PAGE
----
Here, however, we find that there is another kind of guidance of a more spiritual nature for the soul, prompting (so to speak) the soul to give a word for the Lord. Do you suppose there is no such thing now? Such an idea may be for people who do not believe that the Holy Ghost is come, and that to abide; but He is still here. It is put in Acts 8 in an open objective form, but it is meant to teach us that the same thing is true now, although it does not come out openly in the same manner. It is quite true, and this is not the only case. If you compare the 12th chapter of the Acts with the 13th, you will see an angel acting in the one chapter and the Spirit acting in the next. I only mention it because the Acts of the Apostles is surely a history of Christianity, a history of Christians, of what Christians have been used for, and what they are meant to live in. Well, then, here, when it was not a question of Christians or the gospel, but of nations and people, we find the part that the angels play—not merely the holy ones, but the unholy ones. This is the very thing that we find at the grave of Moses, and about that same people, Israel. Michael is the prince who stands up for them opposing the efforts of the enemy against them; and this entirely confirms the principles of God’s word. They are entirely in favour of this extraordinary revelation made in the 9th verse of Jude, and they are found to support and confirm it in the highest degree.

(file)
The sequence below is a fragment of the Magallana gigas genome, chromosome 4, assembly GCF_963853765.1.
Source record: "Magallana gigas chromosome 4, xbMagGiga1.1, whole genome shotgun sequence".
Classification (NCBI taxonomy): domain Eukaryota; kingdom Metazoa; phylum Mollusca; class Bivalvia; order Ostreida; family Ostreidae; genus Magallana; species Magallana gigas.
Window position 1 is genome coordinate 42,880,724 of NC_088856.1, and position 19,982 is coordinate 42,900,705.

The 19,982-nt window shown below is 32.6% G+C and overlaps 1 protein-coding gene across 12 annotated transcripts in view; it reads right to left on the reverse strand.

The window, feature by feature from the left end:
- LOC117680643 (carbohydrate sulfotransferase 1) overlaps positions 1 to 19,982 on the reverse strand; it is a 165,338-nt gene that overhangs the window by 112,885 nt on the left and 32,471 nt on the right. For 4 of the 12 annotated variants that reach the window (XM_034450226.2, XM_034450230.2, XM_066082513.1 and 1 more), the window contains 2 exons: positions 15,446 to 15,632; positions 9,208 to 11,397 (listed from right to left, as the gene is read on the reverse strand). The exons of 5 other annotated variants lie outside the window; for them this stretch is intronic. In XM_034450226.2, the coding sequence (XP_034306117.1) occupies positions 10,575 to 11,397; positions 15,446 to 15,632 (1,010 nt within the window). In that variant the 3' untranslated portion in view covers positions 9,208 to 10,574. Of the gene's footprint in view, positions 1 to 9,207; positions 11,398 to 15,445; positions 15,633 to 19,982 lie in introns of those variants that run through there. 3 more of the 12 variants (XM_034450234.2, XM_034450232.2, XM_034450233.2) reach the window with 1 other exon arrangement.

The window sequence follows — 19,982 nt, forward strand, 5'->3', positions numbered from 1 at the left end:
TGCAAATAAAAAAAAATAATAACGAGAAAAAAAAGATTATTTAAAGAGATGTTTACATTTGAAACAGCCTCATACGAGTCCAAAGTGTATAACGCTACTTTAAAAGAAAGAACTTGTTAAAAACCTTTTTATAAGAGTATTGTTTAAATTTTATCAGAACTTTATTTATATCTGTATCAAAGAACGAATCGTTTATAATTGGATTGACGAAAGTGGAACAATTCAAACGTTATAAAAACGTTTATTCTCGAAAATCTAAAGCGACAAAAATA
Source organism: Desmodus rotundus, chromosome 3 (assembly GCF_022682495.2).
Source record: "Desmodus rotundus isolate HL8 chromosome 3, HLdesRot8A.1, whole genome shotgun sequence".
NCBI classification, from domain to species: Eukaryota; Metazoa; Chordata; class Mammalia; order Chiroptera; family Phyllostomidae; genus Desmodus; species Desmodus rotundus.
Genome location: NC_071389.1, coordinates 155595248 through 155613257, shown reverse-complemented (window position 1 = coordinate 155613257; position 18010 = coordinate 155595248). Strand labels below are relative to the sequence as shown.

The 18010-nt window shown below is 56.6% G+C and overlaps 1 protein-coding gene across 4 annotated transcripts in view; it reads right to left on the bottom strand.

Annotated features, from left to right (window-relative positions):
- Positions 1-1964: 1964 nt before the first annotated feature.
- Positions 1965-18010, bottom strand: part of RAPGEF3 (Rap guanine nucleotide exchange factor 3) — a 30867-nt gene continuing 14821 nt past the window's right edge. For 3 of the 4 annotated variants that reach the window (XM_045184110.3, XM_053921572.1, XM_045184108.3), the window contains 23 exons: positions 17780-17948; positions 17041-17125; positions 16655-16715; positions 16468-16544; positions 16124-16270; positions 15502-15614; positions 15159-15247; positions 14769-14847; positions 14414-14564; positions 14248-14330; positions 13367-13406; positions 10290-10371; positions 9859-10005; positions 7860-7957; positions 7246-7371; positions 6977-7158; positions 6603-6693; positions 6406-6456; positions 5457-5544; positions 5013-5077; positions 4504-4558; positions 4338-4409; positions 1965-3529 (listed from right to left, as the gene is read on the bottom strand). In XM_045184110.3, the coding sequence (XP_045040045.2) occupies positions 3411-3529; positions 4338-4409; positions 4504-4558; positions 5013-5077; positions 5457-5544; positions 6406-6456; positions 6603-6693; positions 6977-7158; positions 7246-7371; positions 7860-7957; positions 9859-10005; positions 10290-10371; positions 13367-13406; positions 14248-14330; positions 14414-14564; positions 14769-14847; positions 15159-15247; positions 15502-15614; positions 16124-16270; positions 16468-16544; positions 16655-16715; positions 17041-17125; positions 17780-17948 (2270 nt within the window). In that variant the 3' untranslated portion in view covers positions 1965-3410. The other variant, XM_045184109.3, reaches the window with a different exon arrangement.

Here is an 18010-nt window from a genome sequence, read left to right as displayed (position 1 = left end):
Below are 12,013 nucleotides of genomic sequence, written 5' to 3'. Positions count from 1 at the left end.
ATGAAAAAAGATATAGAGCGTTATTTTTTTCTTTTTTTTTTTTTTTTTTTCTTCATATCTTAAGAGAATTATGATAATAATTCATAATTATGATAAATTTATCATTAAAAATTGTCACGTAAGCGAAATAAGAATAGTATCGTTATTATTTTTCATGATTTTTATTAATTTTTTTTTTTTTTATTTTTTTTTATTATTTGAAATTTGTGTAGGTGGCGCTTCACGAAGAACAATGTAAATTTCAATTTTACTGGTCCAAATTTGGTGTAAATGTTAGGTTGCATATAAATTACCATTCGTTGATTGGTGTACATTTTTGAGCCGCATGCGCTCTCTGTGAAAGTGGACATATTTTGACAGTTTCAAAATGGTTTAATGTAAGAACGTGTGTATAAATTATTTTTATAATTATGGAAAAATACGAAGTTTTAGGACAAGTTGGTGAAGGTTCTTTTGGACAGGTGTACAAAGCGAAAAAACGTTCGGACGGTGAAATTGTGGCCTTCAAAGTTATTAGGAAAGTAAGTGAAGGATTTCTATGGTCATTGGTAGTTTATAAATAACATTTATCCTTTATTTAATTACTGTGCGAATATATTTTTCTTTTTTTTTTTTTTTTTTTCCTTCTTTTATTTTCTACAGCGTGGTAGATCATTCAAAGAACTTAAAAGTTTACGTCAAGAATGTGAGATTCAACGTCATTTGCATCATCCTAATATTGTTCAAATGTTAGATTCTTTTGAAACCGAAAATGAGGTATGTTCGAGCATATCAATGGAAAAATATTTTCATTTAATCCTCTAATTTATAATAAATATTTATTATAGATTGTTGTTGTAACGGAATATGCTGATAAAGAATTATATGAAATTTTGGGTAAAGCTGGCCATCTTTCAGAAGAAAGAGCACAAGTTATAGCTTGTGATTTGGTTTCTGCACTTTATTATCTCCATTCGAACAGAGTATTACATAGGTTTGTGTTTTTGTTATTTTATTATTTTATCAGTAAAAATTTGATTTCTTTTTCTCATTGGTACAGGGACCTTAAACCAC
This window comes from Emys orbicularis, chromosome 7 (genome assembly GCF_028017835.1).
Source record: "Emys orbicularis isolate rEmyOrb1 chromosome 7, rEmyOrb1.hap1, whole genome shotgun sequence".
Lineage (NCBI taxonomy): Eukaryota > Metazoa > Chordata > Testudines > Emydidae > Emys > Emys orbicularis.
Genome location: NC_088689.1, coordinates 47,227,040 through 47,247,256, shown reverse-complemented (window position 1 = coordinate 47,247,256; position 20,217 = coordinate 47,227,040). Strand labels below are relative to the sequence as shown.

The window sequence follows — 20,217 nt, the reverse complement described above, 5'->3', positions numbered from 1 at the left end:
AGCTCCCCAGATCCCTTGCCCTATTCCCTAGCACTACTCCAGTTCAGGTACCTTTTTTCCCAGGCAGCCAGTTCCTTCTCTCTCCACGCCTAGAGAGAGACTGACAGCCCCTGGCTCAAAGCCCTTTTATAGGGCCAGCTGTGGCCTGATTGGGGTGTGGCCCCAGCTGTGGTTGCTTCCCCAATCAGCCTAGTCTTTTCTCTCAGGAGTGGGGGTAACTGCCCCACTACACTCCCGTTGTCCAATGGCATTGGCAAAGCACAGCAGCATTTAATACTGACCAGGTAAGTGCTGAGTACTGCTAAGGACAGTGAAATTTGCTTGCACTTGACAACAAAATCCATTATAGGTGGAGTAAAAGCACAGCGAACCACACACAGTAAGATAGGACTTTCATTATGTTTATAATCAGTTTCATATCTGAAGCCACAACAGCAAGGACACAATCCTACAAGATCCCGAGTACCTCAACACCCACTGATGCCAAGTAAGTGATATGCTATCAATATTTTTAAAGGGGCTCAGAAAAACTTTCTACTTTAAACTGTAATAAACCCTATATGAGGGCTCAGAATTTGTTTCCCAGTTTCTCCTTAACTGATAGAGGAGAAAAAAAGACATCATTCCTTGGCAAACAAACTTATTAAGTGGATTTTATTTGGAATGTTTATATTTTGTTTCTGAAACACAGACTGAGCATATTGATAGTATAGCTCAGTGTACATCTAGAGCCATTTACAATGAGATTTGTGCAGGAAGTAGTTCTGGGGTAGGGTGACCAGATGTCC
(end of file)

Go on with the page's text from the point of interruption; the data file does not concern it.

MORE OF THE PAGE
Now, before we go further, I refer to another scripture in Zechariah 3. There we have a very interesting removal of the veil that we may see the unseen. We read these words: “And he showed me” (that is, the angel showed Zechariah) “Joshua the high priest standing before the angel of Jehovah, and Satan standing at his right hand to resist him” (ver. 1). There you have the same opposition again. In this case, however, it is the “angel of Jehovah.” I should be disposed to distinguish him from Michael. The “angel of Jehovah” is an altogether peculiar term. The angel of Jehovah is rather the way in which the Lord Jesus is referred to in the Old Testament—not the only way, but a very usual way. The angel of Jehovah every now and then is shown to be Jehovah Himself. I do not mean that He is the only person that is Jehovah. As we read in Deut. 6:4, “Jehovah our God is one Jehovah,” that is, it is Father, Son and Holy Spirit, Who are the one God that we acknowledge as Christians. They are all three Jehovah, they are all equally Jehovah, and it therefore helps us to understand why He is viewed as “the Angel of Jehovah.” He is Jehovah too, though not the only One that is called Jehovah. This explains what we have here: “He showed me Joshua the high priest standing before the angel of Jehovah, and Satan standing at his right hand to resist him. And Jehovah”(notice that after speaking of “the angel of Jehovah” it is now “Jehovah”)—“And Jehovah said unto Satan, Jehovah rebuke thee, O Satan”—the very words that Michael uses to Satan as reported by Jude!